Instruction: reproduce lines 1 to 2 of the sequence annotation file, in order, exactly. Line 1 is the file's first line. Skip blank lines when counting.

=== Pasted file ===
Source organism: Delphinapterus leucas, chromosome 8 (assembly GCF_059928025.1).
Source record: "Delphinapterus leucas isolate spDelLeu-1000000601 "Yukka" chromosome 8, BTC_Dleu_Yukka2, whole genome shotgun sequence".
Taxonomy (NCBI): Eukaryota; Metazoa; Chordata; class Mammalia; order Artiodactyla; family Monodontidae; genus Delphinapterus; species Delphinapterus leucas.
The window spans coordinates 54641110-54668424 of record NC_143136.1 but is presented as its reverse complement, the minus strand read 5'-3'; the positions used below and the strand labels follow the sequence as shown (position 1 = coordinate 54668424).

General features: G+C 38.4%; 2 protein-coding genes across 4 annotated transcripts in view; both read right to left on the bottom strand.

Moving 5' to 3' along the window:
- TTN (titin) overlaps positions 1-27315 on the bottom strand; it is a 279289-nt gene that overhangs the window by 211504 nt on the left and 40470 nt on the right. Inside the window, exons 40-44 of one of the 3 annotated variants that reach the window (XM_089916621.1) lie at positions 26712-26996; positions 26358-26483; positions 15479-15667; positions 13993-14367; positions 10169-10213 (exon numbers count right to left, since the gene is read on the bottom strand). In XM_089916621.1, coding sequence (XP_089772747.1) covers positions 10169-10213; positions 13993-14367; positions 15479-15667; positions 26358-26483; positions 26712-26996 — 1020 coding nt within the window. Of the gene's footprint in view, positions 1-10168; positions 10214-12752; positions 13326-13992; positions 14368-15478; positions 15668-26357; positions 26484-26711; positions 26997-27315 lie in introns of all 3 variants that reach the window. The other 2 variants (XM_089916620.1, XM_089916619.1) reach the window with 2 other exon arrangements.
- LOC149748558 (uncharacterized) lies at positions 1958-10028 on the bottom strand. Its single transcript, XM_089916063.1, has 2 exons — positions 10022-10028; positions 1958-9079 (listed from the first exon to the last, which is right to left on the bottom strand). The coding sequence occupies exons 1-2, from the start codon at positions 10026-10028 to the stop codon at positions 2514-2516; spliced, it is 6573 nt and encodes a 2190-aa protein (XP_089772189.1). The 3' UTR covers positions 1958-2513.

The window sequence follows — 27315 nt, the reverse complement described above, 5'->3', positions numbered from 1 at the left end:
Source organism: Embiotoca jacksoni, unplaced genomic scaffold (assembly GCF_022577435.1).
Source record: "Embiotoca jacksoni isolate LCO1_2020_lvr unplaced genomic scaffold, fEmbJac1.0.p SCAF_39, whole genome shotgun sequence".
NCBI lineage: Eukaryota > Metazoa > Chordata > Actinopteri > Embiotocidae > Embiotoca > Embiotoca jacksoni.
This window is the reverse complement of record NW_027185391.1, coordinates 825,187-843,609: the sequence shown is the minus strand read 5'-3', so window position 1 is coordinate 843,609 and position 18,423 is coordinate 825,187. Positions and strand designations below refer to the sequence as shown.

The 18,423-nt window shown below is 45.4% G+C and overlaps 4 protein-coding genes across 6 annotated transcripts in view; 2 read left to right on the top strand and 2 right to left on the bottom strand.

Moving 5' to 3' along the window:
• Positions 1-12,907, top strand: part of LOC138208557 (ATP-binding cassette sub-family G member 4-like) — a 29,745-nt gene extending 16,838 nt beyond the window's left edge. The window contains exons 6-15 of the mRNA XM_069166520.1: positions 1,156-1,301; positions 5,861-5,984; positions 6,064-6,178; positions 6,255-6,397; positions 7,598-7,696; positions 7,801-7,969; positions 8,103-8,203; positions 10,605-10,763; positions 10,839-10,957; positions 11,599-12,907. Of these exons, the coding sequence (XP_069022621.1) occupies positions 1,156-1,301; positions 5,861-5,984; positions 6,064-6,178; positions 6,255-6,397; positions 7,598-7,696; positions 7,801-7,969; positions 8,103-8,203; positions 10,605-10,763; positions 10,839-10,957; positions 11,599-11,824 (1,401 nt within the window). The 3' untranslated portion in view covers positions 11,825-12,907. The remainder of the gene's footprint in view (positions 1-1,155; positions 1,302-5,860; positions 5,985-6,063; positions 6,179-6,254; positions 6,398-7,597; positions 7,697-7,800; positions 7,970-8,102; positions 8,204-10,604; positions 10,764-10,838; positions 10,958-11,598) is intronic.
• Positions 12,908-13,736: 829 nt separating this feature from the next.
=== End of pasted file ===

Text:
Source organism: Delphinapterus leucas, chromosome 8 (assembly GCF_059928025.1).
Source record: "Delphinapterus leucas isolate spDelLeu-1000000601 "Yukka" chromosome 8, BTC_Dleu_Yukka2, whole genome shotgun sequence".